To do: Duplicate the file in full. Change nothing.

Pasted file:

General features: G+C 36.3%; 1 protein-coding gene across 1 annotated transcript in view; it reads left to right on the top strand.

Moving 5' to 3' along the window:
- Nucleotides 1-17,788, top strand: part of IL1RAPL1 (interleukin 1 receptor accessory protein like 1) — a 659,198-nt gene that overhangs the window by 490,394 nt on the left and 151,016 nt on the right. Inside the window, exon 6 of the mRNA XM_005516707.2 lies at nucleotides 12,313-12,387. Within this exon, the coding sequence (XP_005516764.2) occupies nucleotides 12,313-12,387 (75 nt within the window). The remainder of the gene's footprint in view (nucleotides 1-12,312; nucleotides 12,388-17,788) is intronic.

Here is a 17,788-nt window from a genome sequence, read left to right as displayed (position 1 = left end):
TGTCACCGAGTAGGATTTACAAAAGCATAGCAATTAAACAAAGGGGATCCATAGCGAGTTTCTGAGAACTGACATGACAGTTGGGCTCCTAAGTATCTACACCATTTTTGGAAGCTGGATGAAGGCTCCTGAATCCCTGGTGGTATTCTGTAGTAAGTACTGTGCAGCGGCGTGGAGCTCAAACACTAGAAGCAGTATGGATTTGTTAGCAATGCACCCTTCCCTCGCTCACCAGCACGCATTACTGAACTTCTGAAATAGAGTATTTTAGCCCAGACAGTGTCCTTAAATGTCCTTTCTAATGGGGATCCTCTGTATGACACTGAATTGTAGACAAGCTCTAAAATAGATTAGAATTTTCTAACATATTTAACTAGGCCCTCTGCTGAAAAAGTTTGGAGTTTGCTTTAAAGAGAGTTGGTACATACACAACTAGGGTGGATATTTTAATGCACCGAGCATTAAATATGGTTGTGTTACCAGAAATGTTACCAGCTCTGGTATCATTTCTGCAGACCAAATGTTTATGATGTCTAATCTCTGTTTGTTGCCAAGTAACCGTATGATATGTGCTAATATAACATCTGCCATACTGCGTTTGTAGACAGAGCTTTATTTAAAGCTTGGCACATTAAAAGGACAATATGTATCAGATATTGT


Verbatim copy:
General features: G+C 36.3%; 1 protein-coding gene across 1 annotated transcript in view; it reads left to right on the top strand.

Moving 5' to 3' along the window:
- Nucleotides 1-17,788, top strand: part of IL1RAPL1 (interleukin 1 receptor accessory protein like 1) — a 659,198-nt gene that overhangs the window by 490,394 nt on the left and 151,016 nt on the right. Inside the window, exon 6 of the mRNA XM_005516707.2 lies at nucleotides 12,313-12,387. Within this exon, the coding sequence (XP_005516764.2) occupies nucleotides 12,313-12,387 (75 nt within the window). The remainder of the gene's footprint in view (nucleotides 1-12,312; nucleotides 12,388-17,788) is intronic.

Here is a 17,788-nt window from a genome sequence, read left to right as displayed (position 1 = left end):
TGTCACCGAGTAGGATTTACAAAAGCATAGCAATTAAACAAAGGGGATCCATAGCGAGTTTCTGAGAACTGACATGACAGTTGGGCTCCTAAGTATCTACACCATTTTTGGAAGCTGGATGAAGGCTCCTGAATCCCTGGTGGTATTCTGTAGTAAGTACTGTGCAGCGGCGTGGAGCTCAAACACTAGAAGCAGTATGGATTTGTTAGCAATGCACCCTTCCCTCGCTCACCAGCACGCATTACTGAACTTCTGAAATAGAGTATTTTAGCCCAGACAGTGTCCTTAAATGTCCTTTCTAATGGGGATCCTCTGTATGACACTGAATTGTAGACAAGCTCTAAAATAGATTAGAATTTTCTAACATATTTAACTAGGCCCTCTGCTGAAAAAGTTTGGAGTTTGCTTTAAAGAGAGTTGGTACATACACAACTAGGGTGGATATTTTAATGCACCGAGCATTAAATATGGTTGTGTTACCAGAAATGTTACCAGCTCTGGTATCATTTCTGCAGACCAAATGTTTATGATGTCTAATCTCTGTTTGTTGCCAAGTAACCGTATGATATGTGCTAATATAACATCTGCCATACTGCGTTTGTAGACAGAGCTTTATTTAAAGCTTGGCACATTAAAAGGACAATATGTATCAGATATTGT